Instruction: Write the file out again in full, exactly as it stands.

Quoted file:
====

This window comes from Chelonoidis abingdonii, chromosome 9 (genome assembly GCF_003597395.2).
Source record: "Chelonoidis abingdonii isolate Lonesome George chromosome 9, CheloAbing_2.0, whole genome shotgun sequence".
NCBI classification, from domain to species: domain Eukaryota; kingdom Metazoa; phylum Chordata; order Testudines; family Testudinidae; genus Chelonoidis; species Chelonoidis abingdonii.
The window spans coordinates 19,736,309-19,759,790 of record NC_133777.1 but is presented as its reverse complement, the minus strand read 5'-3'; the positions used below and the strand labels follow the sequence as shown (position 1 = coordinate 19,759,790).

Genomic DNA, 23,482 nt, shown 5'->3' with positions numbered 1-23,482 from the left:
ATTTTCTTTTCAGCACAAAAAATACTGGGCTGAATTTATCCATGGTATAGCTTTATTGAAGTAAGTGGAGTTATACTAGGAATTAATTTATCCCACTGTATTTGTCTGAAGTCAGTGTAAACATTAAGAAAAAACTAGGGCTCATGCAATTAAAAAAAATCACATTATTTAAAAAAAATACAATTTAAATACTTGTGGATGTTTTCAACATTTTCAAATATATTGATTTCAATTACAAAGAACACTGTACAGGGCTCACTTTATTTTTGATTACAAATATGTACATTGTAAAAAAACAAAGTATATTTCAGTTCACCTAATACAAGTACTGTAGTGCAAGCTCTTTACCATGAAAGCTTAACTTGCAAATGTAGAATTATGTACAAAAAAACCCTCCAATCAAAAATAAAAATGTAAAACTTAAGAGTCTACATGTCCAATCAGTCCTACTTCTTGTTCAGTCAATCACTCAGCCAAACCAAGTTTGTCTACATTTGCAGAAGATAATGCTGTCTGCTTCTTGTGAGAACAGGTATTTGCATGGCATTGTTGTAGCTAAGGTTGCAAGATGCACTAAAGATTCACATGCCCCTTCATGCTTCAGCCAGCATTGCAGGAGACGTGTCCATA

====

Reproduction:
This window comes from Chelonoidis abingdonii, chromosome 9 (genome assembly GCF_003597395.2).
Source record: "Chelonoidis abingdonii isolate Lonesome George chromosome 9, CheloAbing_2.0, whole genome shotgun sequence".
NCBI classification, from domain to species: domain Eukaryota; kingdom Metazoa; phylum Chordata; order Testudines; family Testudinidae; genus Chelonoidis; species Chelonoidis abingdonii.
The window spans coordinates 19,736,309-19,759,790 of record NC_133777.1 but is presented as its reverse complement, the minus strand read 5'-3'; the positions used below and the strand labels follow the sequence as shown (position 1 = coordinate 19,759,790).

Genomic DNA, 23,482 nt, shown 5'->3' with positions numbered 1-23,482 from the left:
ATTTTCTTTTCAGCACAAAAAATACTGGGCTGAATTTATCCATGGTATAGCTTTATTGAAGTAAGTGGAGTTATACTAGGAATTAATTTATCCCACTGTATTTGTCTGAAGTCAGTGTAAACATTAAGAAAAAACTAGGGCTCATGCAATTAAAAAAAATCACATTATTTAAAAAAAATACAATTTAAATACTTGTGGATGTTTTCAACATTTTCAAATATATTGATTTCAATTACAAAGAACACTGTACAGGGCTCACTTTATTTTTGATTACAAATATGTACATTGTAAAAAAACAAAGTATATTTCAGTTCACCTAATACAAGTACTGTAGTGCAAGCTCTTTACCATGAAAGCTTAACTTGCAAATGTAGAATTATGTACAAAAAAACCCTCCAATCAAAAATAAAAATGTAAAACTTAAGAGTCTACATGTCCAATCAGTCCTACTTCTTGTTCAGTCAATCACTCAGCCAAACCAAGTTTGTCTACATTTGCAGAAGATAATGCTGTCTGCTTCTTGTGAGAACAGGTATTTGCATGGCATTGTTGTAGCTAAGGTTGCAAGATGCACTAAAGATTCACATGCCCCTTCATGCTTCAGCCAGCATTGCAGGAGACGTGTCCATA